In addition to the aforementioned constants, CharacterSet provides predefined values that correspond to the characters allowed in various components of a URL:

  • urlUserAllowed
  • urlPasswordAllowed
  • urlHostAllowed
  • urlPathAllowed
  • urlQueryAllowed
  • urlFragmentAllowed

Escaping Special Characters in URLs

Only certain characters are allowed in certain parts of a URL without first being escaped. For example, spaces must be percent-encoded as %20 (or +) when part of a query string like https://nshipster.com/search/?q=character%20set.

URLComponents takes care of percent-encoding components automatically, but you can replicate this functionality yourself using the addingPercentEncoding(withAllowedCharacters:) method and passing the appropriate character set:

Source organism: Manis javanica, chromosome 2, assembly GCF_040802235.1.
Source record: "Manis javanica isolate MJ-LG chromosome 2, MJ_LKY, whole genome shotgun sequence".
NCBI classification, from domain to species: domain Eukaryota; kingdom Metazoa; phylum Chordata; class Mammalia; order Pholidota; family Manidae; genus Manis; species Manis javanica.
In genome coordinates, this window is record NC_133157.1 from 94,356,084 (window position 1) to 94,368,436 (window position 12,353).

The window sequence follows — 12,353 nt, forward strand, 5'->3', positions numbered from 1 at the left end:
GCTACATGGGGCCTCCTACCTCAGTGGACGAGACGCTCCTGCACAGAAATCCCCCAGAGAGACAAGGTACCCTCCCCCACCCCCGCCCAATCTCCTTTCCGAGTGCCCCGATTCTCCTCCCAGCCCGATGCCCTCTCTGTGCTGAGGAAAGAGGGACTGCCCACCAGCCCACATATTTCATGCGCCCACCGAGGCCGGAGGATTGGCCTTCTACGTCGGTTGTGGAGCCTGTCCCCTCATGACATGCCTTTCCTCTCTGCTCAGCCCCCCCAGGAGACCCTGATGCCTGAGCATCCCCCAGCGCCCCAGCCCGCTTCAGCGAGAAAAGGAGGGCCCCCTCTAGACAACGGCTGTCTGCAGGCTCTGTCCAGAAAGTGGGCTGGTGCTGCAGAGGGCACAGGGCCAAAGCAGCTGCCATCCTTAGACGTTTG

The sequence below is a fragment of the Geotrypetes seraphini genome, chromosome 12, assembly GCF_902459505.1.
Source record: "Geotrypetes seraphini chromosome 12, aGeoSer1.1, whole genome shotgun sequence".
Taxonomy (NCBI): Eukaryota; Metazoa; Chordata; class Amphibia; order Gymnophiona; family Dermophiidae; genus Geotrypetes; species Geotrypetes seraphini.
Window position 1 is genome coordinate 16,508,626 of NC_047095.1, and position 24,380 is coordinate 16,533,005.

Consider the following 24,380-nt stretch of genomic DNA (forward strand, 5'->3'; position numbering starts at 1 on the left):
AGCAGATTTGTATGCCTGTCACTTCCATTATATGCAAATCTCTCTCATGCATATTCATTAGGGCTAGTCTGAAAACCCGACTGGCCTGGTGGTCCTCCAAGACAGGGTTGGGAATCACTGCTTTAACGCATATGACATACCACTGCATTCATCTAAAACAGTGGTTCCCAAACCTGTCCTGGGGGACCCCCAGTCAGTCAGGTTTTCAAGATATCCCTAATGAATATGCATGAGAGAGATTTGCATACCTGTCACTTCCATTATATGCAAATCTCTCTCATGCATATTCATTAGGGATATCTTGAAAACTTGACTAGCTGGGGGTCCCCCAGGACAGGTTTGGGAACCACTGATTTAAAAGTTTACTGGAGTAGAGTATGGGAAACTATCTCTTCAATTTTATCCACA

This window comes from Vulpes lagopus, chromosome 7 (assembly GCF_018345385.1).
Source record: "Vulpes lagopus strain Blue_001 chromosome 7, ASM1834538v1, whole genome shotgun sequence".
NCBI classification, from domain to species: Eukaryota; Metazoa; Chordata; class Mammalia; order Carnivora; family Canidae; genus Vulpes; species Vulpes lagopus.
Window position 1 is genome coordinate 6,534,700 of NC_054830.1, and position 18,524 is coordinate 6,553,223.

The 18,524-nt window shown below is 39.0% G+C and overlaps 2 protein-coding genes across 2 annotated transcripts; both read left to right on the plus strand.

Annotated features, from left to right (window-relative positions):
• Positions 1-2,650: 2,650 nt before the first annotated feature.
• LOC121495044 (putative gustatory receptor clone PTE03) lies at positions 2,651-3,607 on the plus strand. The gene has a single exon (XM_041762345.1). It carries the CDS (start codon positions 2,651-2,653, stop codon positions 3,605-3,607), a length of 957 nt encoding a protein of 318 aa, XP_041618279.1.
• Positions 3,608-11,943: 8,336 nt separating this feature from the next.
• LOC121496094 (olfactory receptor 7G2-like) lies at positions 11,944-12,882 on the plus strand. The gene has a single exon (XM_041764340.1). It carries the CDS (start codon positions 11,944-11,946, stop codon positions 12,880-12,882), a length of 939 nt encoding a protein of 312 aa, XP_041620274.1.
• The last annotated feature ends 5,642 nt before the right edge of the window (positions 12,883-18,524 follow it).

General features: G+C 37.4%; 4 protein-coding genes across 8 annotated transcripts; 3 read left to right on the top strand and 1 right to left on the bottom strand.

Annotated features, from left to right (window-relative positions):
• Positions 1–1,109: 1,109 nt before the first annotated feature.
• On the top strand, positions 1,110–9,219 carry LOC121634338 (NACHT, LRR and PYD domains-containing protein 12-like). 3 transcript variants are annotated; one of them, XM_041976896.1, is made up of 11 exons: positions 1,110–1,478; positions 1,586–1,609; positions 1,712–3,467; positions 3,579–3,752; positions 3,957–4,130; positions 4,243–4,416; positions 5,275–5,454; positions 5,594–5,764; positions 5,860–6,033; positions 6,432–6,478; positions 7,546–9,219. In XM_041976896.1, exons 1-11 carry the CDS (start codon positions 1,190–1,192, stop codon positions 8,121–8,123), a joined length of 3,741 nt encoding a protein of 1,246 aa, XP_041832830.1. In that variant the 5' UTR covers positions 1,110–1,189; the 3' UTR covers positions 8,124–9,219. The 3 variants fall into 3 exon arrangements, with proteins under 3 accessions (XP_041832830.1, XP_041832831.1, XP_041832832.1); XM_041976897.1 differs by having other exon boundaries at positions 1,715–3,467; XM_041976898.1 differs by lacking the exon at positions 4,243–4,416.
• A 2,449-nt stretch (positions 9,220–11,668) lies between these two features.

let query = "character set"
query.addingPercentEncoding(withAllowedCharacters: .urlQueryAllowed)
// "character%20set"

Building Your Own

In addition to these predefined character sets, you can create your own. Build them up character by character, inserting multiple characters at a time by passing a string, or by mixing and matching any of the predefined sets.

Validating User Input

You might create a CharacterSet to validate some user input to, for example, allow only lowercase and uppercase letters, digits, and certain punctuation.

var allowed = CharacterSet()
allowed.formUnion(.lowercaseLetters)
allowed.formUnion(.uppercaseLetters)
allowed.formUnion(.decimalDigits)